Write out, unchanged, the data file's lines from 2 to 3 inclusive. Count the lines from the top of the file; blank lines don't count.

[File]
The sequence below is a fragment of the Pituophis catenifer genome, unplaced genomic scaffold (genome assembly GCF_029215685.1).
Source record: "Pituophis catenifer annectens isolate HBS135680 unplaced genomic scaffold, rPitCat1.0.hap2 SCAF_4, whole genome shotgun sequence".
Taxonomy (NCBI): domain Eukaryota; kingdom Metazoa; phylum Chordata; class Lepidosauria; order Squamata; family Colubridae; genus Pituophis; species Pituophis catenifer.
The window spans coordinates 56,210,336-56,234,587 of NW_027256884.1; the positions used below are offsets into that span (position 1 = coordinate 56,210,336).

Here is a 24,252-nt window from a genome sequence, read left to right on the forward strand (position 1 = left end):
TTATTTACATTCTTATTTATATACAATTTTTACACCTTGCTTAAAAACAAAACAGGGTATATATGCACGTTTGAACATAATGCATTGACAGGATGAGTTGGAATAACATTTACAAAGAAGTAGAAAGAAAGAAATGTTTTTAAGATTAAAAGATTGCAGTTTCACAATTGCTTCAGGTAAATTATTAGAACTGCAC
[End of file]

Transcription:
Source record: "Pituophis catenifer annectens isolate HBS135680 unplaced genomic scaffold, rPitCat1.0.hap2 SCAF_4, whole genome shotgun sequence".
Taxonomy (NCBI): domain Eukaryota; kingdom Metazoa; phylum Chordata; class Lepidosauria; order Squamata; family Colubridae; genus Pituophis; species Pituophis catenifer.